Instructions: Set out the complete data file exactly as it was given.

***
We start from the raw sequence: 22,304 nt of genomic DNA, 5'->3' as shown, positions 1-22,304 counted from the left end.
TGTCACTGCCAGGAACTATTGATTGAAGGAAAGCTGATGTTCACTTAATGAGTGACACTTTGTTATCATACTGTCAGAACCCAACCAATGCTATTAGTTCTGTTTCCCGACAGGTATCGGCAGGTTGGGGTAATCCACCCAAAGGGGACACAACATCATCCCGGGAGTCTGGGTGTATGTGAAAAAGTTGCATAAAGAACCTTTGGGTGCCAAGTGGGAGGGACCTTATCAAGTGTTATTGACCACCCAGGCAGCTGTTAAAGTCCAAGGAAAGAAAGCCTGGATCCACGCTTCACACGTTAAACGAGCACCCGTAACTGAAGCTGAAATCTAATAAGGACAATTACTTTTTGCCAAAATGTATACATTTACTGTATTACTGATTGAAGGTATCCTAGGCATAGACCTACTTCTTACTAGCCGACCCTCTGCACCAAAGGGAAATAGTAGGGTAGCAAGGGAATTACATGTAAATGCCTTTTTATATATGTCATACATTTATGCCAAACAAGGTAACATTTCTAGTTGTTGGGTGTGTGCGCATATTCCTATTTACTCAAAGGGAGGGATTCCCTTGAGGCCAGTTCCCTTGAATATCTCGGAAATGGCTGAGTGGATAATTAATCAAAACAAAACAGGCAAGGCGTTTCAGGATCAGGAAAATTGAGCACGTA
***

We start from the raw sequence: 22,304 nt of genomic DNA, 5'->3' as shown, positions 1-22,304 counted from the left end.
TGTCACTGCCAGGAACTATTGATTGAAGGAAAGCTGATGTTCACTTAATGAGTGACACTTTGTTATCATACTGTCAGAACCCAACCAATGCTATTAGTTCTGTTTCCCGACAGGTATCGGCAGGTTGGGGTAATCCACCCAAAGGGGACACAACATCATCCCGGGAGTCTGGGTGTATGTGAAAAAGTTGCATAAAGAACCTTTGGGTGCCAAGTGGGAGGGACCTTATCAAGTGTTATTGACCACCCAGGCAGCTGTTAAAGTCCAAGGAAAGAAAGCCTGGATCCACGCTTCACACGTTAAACGAGCACCCGTAACTGAAGCTGAAATCTAATAAGGACAATTACTTTTTGCCAAAATGTATACATTTACTGTATTACTGATTGAAGGTATCCTAGGCATAGACCTACTTCTTACTAGCCGACCCTCTGCACCAAAGGGAAATAGTAGGGTAGCAAGGGAATTACATGTAAATGCCTTTTTATATATGTCATACATTTATGCCAAACAAGGTAACATTTCTAGTTGTTGGGTGTGTGCGCATATTCCTATTTACTCAAAGGGAGGGATTCCCTTGAGGCCAGTTCCCTTGAATATCTCGGAAATGGCTGAGTGGATAATTAATCAAAACAAAACAGGCAAGGCGTTTCAGGATCAGGAAAATTGAGCACGTA